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Old 27 March 2016, 11:19   #8
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Yup too many questions.
Diesels are bigger and heavier, but more economical. Mine, 315hp does 1ltr per mm at 30nmph.
They are not noisy or smelly but much more reliable. My diesel ribs have only failed to start when the battery was run down too low. And that is in 16years of owning diesel.
They are "safer" in that you are not sitting on a floating bomb.
They take the sea better, but are not as fast and prone to very slow take up on the throttle.
How any of your questions have I answered?

Loads more opinions along in a minute.
Much more reliable than what? Petrol? I've never experienced a breakdown with a properly maintained outboard.
'Floating bomb' is a little ridiculous , when did anything petrol powered including
Boats you know of explode?? FYI although more diffcult to ignite diesel has more energy content
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Old 27 March 2016, 12:01   #9
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Much more reliable than what? Petrol? I've never experienced a breakdown with a properly maintained outboard.
I've had breakdowns with both outboards and diesels. I'm not convinced that diesels are necessarily more reliable than outboards, but I don't think they're any worse.

Quote:
'Floating bomb' is a little ridiculous , when did anything petrol powered including
Boats you know of explode??

It's not exactly unheard of. Try googling petrol boat explosion and see what you find. To be fair though it's less of a problem with open boats.

As others have said though it's availability of fuel at the quayside that is the big advantage of diesel, especially if you're going anywhere off the beaten track.
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Old 27 March 2016, 13:59   #10
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I've had breakdowns with both outboards and diesels. I'm not convinced that diesels are necessarily more reliable than outboards, but I don't think they're any worse.




It's not exactly unheard of. Try googling petrol boat explosion and see what you find. To be fair though it's less of a problem with open boats.

As others have said though it's availability of fuel at the quayside that is the big advantage of diesel, especially if you're going anywhere off the beaten track.
Can't seem to remember the last time a motor boat / rib floating around the uk coast explodes in a fire storm of glass fibre and body parts.......................i'm sure we've also all owned petrol Cars in the past - oh and funny that none blew up and we're all still alive, amazing
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Old 27 March 2016, 14:26   #11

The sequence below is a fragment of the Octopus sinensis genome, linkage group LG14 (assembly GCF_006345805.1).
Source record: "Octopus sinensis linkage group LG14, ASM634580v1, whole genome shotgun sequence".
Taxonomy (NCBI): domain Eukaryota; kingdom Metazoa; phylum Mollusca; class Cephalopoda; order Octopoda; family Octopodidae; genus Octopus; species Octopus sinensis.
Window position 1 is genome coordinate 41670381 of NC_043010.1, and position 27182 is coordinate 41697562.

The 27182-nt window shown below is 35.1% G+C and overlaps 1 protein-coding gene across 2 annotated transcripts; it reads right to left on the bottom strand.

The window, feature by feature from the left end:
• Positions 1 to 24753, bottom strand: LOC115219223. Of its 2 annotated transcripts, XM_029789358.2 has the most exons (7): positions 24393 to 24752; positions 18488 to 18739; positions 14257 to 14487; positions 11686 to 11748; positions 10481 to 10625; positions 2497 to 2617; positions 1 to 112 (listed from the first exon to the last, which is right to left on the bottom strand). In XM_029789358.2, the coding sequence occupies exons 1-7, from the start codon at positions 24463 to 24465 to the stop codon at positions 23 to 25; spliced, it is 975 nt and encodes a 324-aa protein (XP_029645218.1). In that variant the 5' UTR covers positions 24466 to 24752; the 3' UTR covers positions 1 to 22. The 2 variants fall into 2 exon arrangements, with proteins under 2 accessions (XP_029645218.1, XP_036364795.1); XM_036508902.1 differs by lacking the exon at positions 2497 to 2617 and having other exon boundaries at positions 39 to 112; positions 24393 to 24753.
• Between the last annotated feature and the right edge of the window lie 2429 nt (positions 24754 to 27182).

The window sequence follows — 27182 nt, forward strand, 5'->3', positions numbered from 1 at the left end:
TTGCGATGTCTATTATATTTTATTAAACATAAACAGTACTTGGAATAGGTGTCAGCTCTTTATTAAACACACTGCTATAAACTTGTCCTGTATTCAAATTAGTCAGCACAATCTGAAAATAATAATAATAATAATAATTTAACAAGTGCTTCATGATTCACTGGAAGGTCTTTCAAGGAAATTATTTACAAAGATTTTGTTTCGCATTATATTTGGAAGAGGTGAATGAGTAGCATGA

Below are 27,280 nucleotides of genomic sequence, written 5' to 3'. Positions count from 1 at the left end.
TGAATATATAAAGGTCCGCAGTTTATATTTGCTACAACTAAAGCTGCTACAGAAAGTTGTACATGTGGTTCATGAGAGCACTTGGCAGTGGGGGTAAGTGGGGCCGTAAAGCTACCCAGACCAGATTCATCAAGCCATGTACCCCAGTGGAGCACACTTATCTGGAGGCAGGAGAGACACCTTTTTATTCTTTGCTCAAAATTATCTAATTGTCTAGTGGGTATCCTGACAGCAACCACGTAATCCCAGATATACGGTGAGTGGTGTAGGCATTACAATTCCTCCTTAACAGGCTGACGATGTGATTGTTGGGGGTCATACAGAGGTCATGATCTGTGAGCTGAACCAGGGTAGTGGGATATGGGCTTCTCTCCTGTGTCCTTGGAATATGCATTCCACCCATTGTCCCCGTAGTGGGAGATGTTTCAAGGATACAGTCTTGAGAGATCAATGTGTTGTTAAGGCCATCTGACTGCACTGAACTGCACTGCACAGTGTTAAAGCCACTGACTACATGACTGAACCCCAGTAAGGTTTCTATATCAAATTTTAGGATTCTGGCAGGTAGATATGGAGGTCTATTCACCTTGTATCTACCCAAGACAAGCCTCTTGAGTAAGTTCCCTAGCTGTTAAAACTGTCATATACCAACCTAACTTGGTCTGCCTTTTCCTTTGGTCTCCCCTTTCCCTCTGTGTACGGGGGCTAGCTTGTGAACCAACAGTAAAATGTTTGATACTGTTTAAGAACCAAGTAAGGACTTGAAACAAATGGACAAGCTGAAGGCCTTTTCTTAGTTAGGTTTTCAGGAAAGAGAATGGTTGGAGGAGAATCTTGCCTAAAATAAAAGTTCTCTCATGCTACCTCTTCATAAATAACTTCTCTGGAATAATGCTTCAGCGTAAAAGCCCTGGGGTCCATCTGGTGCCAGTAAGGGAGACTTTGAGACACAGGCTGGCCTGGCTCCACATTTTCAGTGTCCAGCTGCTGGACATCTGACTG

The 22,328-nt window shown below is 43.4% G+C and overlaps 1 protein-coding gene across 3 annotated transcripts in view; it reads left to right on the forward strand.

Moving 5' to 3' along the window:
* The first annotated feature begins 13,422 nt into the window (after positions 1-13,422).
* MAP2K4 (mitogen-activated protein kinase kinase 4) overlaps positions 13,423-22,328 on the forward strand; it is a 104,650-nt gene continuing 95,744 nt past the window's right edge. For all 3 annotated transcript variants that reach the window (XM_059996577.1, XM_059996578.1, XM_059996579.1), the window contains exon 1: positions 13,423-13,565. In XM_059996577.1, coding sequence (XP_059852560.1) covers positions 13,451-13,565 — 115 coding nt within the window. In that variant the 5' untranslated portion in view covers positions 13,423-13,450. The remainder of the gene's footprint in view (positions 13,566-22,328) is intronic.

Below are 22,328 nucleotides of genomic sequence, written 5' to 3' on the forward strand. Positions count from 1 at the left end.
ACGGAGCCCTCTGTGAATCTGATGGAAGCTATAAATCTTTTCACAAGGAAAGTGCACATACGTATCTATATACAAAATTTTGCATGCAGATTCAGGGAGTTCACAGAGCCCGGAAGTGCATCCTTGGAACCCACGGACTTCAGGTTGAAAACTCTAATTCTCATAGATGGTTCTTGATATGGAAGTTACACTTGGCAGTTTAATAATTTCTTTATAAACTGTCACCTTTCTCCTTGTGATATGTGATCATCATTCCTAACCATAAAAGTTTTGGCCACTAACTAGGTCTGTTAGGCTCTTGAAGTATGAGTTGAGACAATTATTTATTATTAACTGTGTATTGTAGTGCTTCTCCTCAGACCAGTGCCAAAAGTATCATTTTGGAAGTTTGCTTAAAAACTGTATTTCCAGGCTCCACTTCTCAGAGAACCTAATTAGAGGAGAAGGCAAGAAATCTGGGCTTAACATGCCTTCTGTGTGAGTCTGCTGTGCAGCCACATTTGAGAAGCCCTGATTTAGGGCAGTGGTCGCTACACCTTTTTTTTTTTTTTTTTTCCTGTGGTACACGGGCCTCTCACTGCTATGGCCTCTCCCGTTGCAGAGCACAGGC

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I have a bit of experience of both. Which is best for someone very much depends on a number of factors.

Cost: Diesels are expensive to buy - new and used. Maintenance can be expensive too - but then, green diesel is cheap. The balance will be a personal thing. Old diesel RIBs seem to be very pricey - given that they are going to stick an arm into you financially!

Condition: Old diesels are a minefield. If a leisure boat has been lying about afloat or stored, a whole world of pain can await the new owner. A working boat might be different. I'd prefer to buy a diesel that did 300 hours a year than 30. Outdrives are another matter entirely. They seem to be the weak link in the whole diesel story. Diesels deliver a large amount torque at low revs, and if a diesel boat is driven like a petrol - with sharp and choppy throttle action - then the drive train can receive a lot of stress.

Fuelling: I don't entirely "get" small trailerable (6-7m) open diesel RIBs. Half the boat is engine and they aren't ideal for long distance cruising. They are getting filled at the pumps - might as well be petrol, IMO. It's with the bigger RIB that fuelling becomes important. If they are not being trailered, then the fuel has to be transferred or purchased at a dockside pump. Petrol is rare enough on the water everywhere. TBH, there's not a huge availability of diesel either. It means that you end up fuelling from cans. I've driven around with 400L of diesel or petrol in my van - I know which I felt more comfortable with!

Available boats: Avoid all the Quicksilver engines. You'll see Volvos, VWs, Yamahas, Yanmars and Cummins. Avoid the exotics like Steyr. You'll find quite a lot of heavyish boats running 315hp Yanmar 6LPs. They're fine in most ways, but I find the turbo lag soul destroying (on a heavier boat).

Maybe by the time you're ready - the Yanmar 8LVs will be entering the secondhand market...
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Old 27 March 2016, 14:39   #12